Falukorv – A Classic Swedish Sausage from the 16th Century

In Cuisine by Skjalden

Falukorv is a classic Swedish sausage that’s a big favorite in many homes, not just in Sweden but around the world. It’s made with a mix of smoked pork and beef or veal, along with potato starch flour, onion, salt, and a few gentle spices. The best part? You can eat it straight from the package because it’s already cooked, making it a super convenient choice for meals in a hurry.

A Look into Falukorv’s Past

Let’s take a quick trip back in time to see where Falukorv comes from. It all started in the copper mines of Falun, Sweden, during the 16th and 17th centuries. Back then, oxen were used to power all sorts of machinery before steam engines took over. When these oxen passed away from hard work or old age, their hides were turned into ropes for the mines. Meanwhile, some of the leftover meat was saved by salting and smoking it, which was how the first Falukorv sausages came about. By the late 1800s, a butcher named Anders Olsson gave the recipe a little tweak, and that’s how we got the Falukorv we know and love today.

Thanks to its unique taste and history, Falukorv is protected by a special rule in the EU and the UK that makes sure it stays true to its roots. This rule says that only potato flour can be used to keep it all together, and it must be at least 45% meat, though many brands go above and beyond this.

Cooking with Falukorv

Falukorv is super versatile, which means you can do a lot with it in the kitchen. It’s great sliced and fried with potatoes, whether you like them boiled, mashed, or fried. You can also toss it with some macaroni for a simple, cozy meal. Some folks like to bake it with cheese and mustard, adding onions or apples for an extra kick, and serve it with a side of potatoes. It can even take the place of beef in stroganoff, turning it into a dish called korv Stroganoff, or be chopped up for a traditional dish called pyttipanna.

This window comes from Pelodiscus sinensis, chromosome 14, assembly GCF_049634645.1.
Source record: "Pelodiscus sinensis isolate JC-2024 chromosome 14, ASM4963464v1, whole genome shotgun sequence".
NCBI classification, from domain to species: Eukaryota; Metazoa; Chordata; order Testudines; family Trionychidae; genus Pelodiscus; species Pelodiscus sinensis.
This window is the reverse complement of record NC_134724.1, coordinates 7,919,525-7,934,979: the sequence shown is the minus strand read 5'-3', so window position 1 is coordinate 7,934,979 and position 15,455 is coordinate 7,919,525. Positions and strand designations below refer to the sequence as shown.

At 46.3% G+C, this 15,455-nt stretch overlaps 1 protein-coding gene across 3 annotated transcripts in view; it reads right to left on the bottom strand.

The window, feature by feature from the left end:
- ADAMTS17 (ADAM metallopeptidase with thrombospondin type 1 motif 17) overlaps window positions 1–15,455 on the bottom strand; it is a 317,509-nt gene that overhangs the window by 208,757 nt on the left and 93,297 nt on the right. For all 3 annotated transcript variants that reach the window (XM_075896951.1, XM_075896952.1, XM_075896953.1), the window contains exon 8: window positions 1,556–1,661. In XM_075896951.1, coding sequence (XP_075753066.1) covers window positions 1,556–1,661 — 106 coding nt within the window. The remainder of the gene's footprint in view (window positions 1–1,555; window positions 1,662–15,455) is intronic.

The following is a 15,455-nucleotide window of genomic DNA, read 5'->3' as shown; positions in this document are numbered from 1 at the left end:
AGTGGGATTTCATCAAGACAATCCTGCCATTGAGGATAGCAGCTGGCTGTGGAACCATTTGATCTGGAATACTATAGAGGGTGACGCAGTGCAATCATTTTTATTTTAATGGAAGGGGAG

For those who might want something a bit different, there are variations known as “middagskorv” or dinner sausage. These can have less fat, be made from chicken, or even be vegetarian, made from things like soy, pea, and potato protein, or quorn. This means pretty much anyone can enjoy the rich flavor of this Swedish staple.

Falukorv is more than just a type of sausage; it’s a piece of Swedish culture that’s easy to love because of its rich flavor and the stories behind it. It’s also incredibly easy to use, whether you’re whipping up a quick dinner on a busy weeknight or experimenting with traditional Swedish recipes. With Falukorv, you get a taste of Sweden’s culinary history in every bite, and its versatility means there’s always a new way to enjoy it.